BEIJING — Steel prices in China are showing signs of recovering as market demand picked up in April, but continued excessive supply in the industry will keep a lid on price rises in the long run, the latest data from an industry association showed.
The steel price index released by the China Iron and Steel Association (CISA) came in at 112.84 by the end of last month, up 3.84 percent from a month earlier.
The index marked a rise of 21.8 percent from a year ago, as demand from industries such as equipment and auto manufacturing gained steam, according to the association.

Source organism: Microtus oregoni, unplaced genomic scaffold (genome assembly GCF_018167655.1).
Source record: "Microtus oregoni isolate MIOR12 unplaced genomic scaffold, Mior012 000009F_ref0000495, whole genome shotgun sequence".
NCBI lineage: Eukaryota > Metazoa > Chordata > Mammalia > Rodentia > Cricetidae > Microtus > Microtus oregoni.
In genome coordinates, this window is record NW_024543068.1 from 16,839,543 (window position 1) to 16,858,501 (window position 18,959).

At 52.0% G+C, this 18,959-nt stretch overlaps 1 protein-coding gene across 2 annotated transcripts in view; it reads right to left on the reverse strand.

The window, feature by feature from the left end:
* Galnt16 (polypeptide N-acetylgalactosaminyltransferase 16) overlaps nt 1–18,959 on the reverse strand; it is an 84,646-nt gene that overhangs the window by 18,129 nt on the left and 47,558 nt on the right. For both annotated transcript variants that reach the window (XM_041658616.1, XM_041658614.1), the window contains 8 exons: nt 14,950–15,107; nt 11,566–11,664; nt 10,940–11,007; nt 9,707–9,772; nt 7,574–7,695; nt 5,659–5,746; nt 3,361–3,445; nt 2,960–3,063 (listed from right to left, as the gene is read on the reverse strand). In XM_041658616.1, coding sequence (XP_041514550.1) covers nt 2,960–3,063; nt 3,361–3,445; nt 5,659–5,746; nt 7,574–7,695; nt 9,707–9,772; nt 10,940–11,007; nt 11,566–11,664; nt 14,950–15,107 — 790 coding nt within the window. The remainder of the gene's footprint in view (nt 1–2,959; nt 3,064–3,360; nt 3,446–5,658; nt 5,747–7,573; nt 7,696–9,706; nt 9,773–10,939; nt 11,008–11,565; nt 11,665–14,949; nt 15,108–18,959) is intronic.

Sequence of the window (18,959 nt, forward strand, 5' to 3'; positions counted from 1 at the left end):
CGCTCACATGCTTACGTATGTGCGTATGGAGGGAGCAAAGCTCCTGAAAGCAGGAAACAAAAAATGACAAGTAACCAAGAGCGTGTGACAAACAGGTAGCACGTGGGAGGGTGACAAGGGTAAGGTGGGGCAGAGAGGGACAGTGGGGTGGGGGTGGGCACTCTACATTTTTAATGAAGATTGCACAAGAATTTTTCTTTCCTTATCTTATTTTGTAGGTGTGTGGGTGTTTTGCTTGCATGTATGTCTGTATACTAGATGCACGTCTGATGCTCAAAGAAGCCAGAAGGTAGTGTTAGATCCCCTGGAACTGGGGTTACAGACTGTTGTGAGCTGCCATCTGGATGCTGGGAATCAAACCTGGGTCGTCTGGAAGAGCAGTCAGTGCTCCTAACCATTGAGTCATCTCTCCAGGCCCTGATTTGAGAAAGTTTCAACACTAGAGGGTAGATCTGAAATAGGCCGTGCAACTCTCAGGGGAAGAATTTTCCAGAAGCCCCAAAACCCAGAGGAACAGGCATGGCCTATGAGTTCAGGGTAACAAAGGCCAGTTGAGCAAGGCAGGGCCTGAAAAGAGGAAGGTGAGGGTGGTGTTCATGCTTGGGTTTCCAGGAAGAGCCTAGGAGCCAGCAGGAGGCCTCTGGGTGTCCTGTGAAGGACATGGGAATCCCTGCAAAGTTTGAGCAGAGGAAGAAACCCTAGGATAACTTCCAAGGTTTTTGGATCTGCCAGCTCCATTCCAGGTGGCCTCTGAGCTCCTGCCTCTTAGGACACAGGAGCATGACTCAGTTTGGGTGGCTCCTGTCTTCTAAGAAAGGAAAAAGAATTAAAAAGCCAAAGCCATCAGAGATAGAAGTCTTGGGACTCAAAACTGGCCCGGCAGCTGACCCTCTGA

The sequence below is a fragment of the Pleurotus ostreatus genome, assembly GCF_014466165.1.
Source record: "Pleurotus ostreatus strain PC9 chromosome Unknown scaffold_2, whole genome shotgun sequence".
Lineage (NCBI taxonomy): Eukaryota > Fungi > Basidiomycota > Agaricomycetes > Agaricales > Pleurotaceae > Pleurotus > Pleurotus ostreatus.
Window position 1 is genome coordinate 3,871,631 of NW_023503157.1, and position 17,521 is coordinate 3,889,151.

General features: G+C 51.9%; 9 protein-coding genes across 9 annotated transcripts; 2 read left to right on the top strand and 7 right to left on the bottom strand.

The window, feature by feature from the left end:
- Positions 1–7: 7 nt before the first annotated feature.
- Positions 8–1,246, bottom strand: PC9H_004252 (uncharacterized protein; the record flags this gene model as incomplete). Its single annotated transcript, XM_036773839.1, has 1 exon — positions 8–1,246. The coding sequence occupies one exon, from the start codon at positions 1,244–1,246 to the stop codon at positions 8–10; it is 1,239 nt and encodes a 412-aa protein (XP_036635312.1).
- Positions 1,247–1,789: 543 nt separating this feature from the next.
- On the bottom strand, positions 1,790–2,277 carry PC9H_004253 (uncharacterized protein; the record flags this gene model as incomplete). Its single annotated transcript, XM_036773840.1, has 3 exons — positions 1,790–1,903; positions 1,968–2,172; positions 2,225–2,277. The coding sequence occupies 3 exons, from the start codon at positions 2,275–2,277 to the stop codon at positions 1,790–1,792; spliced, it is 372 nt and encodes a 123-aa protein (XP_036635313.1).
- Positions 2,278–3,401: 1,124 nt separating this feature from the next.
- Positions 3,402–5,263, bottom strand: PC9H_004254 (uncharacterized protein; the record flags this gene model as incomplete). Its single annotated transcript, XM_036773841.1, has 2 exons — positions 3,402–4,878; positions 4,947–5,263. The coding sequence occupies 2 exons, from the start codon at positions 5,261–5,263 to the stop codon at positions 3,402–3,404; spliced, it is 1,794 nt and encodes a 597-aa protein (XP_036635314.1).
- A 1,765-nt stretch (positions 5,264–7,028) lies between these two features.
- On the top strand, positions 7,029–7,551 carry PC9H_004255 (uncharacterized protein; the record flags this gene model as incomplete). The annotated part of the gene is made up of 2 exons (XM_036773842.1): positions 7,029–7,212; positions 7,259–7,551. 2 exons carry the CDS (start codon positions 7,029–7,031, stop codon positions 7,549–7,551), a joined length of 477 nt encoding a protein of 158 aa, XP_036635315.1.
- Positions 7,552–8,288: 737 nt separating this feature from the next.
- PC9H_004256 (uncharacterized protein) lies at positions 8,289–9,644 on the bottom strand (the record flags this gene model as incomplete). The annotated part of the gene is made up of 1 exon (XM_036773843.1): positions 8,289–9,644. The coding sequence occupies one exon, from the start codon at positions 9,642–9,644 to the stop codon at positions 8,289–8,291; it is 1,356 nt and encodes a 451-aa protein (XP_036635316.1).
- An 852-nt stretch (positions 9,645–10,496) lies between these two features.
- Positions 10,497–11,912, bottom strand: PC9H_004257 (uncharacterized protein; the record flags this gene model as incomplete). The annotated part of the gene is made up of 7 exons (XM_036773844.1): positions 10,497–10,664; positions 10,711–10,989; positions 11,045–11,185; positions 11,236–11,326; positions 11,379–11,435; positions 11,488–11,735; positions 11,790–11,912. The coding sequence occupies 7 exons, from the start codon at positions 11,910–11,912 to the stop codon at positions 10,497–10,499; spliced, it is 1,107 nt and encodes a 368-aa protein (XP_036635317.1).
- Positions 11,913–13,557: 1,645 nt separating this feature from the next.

Amid the rising demand, steel output is also on the rise. Official data showed China’s crude steel output went up 4.8 percent year-on-year to 76.7 million tonnes in April.
However, the CISA predicted that the price rise will not be sustained as supply still exceeds demand in the industry.
Meanwhile, uncertainties in downstream demand, especially a slowdown in property and infrastructure investment, along with the impacts of trade frictions, will combine to put downward pressures on prices, the association said.
China plans to cut ineffective iron and steel capacity by 30 million tonnes in 2018, according to a government work report released earlier this year.